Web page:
Already set at €132.8 billion, the Commission has cone up with an "amending budget", adding another €11.2 to that figure, in an attempt to by-pass the cap on the multi-annual spending target. It would represent an 8.4 percent increase over the level already agreed in December, pushing annual EU spending to its highest level ever.
The extra funds must be approved by both the European Parliament and the Council – the latter by qualified majority voting – which means that the UK cannot block them, even though Downing Street has pledged to fight the proposal which would cost us about €1.2 billion.
The European Parliament, which has been calling for extra funding, is most likely to approve the amending budget, and is threatening to block the multi-annual agreement unless the Council caves in, something about which Schultz has made himself abundantly clear.
Meanwhile, the Commission is not pulling any punches. "This cannot come as a surprise", EU budget commissioner Januz Lewandowski says, referring to the current gap between projected income and commitments. "The ostrich policy can only work for so long: postponing payment of a bill will not make it go away".
Britain's Financial Secretary to the Treasury, Greg Clark, has nevertheless described the Commission's proposal as totally unacceptable. "It is extraordinary that the Commission should demand an increase in the EU budget that is bigger than the rescue package that was agreed for Cyprus earlier this week," he says.
And the point made is a good one. Considering all the hullabaloo there has been about €10 billion to the Cypriots, for the Commission to dump another €11.2 billion on the tab is more than a bit tiresome.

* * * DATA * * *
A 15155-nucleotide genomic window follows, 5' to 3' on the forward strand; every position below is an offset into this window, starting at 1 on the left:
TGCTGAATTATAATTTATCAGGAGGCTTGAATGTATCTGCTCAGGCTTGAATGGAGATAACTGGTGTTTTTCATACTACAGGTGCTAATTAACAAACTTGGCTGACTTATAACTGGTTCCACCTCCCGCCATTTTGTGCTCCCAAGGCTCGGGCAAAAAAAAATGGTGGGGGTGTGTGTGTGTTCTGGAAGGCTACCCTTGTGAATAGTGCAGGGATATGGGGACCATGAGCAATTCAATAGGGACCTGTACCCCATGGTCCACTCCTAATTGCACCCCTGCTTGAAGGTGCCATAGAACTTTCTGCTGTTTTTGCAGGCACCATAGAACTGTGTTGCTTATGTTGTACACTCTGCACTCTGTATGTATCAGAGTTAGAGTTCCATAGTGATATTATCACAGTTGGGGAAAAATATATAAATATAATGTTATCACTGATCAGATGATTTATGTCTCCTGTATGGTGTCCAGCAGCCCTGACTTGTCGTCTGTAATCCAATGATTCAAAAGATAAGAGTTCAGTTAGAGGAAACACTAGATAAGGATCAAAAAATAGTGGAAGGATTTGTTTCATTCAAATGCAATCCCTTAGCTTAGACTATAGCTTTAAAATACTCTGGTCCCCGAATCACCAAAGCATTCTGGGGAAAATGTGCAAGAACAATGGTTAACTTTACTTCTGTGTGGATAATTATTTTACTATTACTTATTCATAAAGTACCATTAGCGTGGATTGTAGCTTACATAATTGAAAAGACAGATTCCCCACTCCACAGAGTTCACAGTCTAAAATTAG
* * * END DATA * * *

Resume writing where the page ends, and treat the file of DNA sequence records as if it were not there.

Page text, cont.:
Lewandowski, though, is unrepentant. In recent years, he says, EU budgets had been "increasingly below the real needs based on estimates from member states". Now this is creating a "snowball effect" of unpaid claims transferred to the following years.
This is what originally proved to be the breaking point on the multi-annual budget, with the Parliament refusing to take a hit in order to pay outstanding bills. Now it is coming back to haunt Mr Cameron, further eroding his budget "victory" last year.
The interesting this is that the use of the amending budget was flagged up in November 2010, and the funding gap was highlighted last October. Then, we wrote that, when the "colleagues" come round with their begging bowl, Mr Cameron is going to have to find about £1 billion to put in the kitty.
Thus, Lewandowski is absolutely right. This shouldn't come as a surprise. But that does not stop it being a major embarrassment to Mr Cameron. The last thing he wants is to have to find another €1.2 billion for the EU, or the prospect of demonstrating his impotence when it comes to trying to stop the "colleagues" taking it.
But Mr Cameron want to stay in the EU and, if he does, political embarrassment is part of the personal price he must pay.